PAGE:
7 Reasons HR Managers Don?t Get the Respect They Should

Playful businessman aiming paper airplane at serious co-worker

I think it’s safe to say that in your career as an HR professional, you’ve occasionally had issues with some of your employees. A lot of times it’s their fault. They get mad at you for getting mad at them for catching them pretending to be sick, or they call you names when you politely inform them that they can’t actually wear cut-off jean shorts to work. So many employees do so many silly things, in fact, that it would be easy to blame them for any problems that arise.

But I’ve had a couple guy friends try and blame their girlfriends for everything that’s gone wrong in their relationships, and you might be surprised to know that it doesn’t usually work out that well. More often than not, both people deserve some of the responsibility for whatever’s going wrong.

Which means that if you’re not getting the respect that you think you deserve, there might be some legitimate reasons for it. I suppose it’s possible, for example, that you are a truly contemptible person. However, on the off-chance that you aren’t a puppy-kicking tyrant, here are 7 things you might want to consider.

You Are Too Nice

If this describes you, then you will do whatever it takes to avoid anything that even remotely resembles a confrontation. When you try to talk with a chronically late employee about their unacceptable behavior, you end the conversation by telling them it isn’t that big a deal and that you’re sorry for bringing it up in the first place. If you are always nice and forgiving, they will learn that they don’t have to worry about anything that bothers you. Except it does bother you, doesn’t it?  But you’re too nice to say anything, so you’ll just quietly seethe until you rupture a blood vessel that everyone will chalk up to your bad diet.

You Are Way Too Mean

The occasional reprimand is a normal part of our interactions with every single person we spend any significant amount of time with. The constant railing of an impossible-to-please demon lord, on the other hand, is a bit excessive. Sure, people might do what you want them to just to avoid getting yelled at, but they won’t be happy about it. If your problem is that the other HR members of your team are productive but not enthusiastic about being so, then you might be shouting more often than is healthy. Try saving your hour-long tirades for your home improvement projects instead. Nobody will fault you for shouting at grout when it DOESN’T WANT TO STAY IN THE STUPID CRACKS!!!!!

You Have No Actual Deadlines

Some issues need to be dealt with today. Some need to be addressed by the end of the week. And some just need to be dealt with, you know, whenever you can get around to it, if it’s not too much trouble. The truth is that a lot of our deadlines are arbitrary. Do you absolutely have to complete new hire compliance training by the end of the week?  Probably not; you could wait until next week and it wouldn’t destroy your company. But if you don’t impose some artificial urgency from time to time, then no one will worry too much about getting anything accomplished.

You Don’t Think You Deserve to Be A Leader

I remember the first time someone called me a “man,” instead of a “boy” or “teenager,” and it didn’t sound like a word that should be applied to me. And the same thing occasionally happens when we’re placed in a position of leadership. This is true of everyone, not just HR professionals. It’s very common to wonder if you deserve the authority you’ve been granted, but you’d better start telling yourself that you actually have earned it. Because if you don’t think you should be in charge, nobody else will either.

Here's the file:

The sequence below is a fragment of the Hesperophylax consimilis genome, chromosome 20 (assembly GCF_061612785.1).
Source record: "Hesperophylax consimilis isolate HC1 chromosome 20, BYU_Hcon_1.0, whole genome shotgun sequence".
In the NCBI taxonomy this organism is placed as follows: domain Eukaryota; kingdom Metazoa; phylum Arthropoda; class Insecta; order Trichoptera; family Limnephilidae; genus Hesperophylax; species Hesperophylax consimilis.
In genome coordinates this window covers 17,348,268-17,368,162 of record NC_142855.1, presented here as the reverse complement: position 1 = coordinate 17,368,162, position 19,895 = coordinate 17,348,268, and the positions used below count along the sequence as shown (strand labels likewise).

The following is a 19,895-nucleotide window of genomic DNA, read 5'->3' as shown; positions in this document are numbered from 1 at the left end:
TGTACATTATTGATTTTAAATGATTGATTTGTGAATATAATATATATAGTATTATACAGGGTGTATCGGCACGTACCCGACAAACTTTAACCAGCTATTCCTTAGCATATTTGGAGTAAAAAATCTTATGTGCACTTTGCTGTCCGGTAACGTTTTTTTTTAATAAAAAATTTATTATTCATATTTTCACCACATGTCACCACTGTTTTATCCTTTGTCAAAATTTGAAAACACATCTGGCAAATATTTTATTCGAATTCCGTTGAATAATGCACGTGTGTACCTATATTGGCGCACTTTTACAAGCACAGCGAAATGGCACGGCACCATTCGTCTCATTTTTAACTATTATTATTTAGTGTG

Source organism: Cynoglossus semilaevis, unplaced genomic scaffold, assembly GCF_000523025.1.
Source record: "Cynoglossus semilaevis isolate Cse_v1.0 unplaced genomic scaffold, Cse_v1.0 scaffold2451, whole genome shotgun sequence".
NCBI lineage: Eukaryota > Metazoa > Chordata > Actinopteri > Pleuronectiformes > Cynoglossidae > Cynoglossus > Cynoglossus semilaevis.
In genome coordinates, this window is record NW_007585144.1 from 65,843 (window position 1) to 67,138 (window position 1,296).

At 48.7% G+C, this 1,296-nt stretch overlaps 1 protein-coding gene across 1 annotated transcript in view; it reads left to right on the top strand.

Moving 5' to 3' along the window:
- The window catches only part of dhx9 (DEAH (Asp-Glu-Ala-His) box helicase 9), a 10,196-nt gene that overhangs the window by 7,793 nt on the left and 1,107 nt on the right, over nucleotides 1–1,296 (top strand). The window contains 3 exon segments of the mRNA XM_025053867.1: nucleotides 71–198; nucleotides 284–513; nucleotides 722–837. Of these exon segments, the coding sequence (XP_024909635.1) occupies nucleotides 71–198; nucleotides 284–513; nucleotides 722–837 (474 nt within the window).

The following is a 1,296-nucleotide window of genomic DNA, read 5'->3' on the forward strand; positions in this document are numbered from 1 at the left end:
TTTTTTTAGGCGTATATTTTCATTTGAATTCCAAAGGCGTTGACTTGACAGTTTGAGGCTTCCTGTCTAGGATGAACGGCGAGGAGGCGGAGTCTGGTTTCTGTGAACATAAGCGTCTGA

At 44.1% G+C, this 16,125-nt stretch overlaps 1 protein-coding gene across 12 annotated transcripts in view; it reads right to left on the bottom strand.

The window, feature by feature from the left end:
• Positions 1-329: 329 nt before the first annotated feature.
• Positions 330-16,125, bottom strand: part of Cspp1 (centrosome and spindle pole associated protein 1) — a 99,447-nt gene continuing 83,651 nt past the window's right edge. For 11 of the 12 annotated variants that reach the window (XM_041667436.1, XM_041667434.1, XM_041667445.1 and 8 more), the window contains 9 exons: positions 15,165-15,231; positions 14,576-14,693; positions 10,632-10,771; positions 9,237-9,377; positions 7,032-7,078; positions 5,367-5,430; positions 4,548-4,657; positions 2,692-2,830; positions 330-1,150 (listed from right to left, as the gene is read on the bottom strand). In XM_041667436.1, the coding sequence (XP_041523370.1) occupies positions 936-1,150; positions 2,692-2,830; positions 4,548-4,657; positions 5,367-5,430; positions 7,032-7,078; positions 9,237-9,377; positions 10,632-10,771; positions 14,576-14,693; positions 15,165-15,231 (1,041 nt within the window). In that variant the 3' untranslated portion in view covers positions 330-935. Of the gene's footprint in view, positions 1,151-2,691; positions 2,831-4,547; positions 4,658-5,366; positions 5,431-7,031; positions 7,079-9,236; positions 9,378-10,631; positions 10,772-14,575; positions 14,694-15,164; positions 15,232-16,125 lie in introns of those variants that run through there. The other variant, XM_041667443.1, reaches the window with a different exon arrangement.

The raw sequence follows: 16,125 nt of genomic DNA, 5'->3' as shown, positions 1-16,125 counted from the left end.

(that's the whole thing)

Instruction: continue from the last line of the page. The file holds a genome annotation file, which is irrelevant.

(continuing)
You Change Your Mind All the Time

Many people – especially overly nice ones who don’t think they deserve to tell anyone else what to do – find themselves asking for certain things and then changing the requirements when they see people struggling. The impulse here is very noble, but the outcome isn’t. Employees need to be pushed, at least a little. A good HR professional is like a good personal trainer, someone who forces his or her clients (in your case, your employees and leadership) past the point they thought they could get to on their own. If you continually change the goals that your people are trying to achieve, it is going to be hard for them to pay a lot of attention to whatever you tell them to do next, since it’ll probably change next week anyway.

You’re Afraid to Admit Mistakes

I know you’ve occasionally tried to put your pants on backwards, and I know you’ve walked into glass doors before. But if you pretend that you’ve never done anything wrong, you’ll lose the respect of everyone. Failure is only failure when you don’t learn anything from it, and you can’t learn anything when you pretend that you never actually failed.

You Think You Know More Than You Do

If you are not in the habit of learning all the time, and if you are also in the habit of assuming that there’s not much left for you to learn, then the people you work with are almost certainly in the habit of thinking that you’re full of yourself and therefore unworthy of their admiration.

I hope that helps. Now get out there and earn your employees’ respect! Looking for ways to find out if it’s working? Make sure you’re reading your Glassdoor reviews and responding to them too! Check out How to Manage Reviews on Glassdoor.

RELATED POST: 5 Habits of Successful HR Pros

Author:  Jeff Havens

Keynote Speaker and Corporate Trainer

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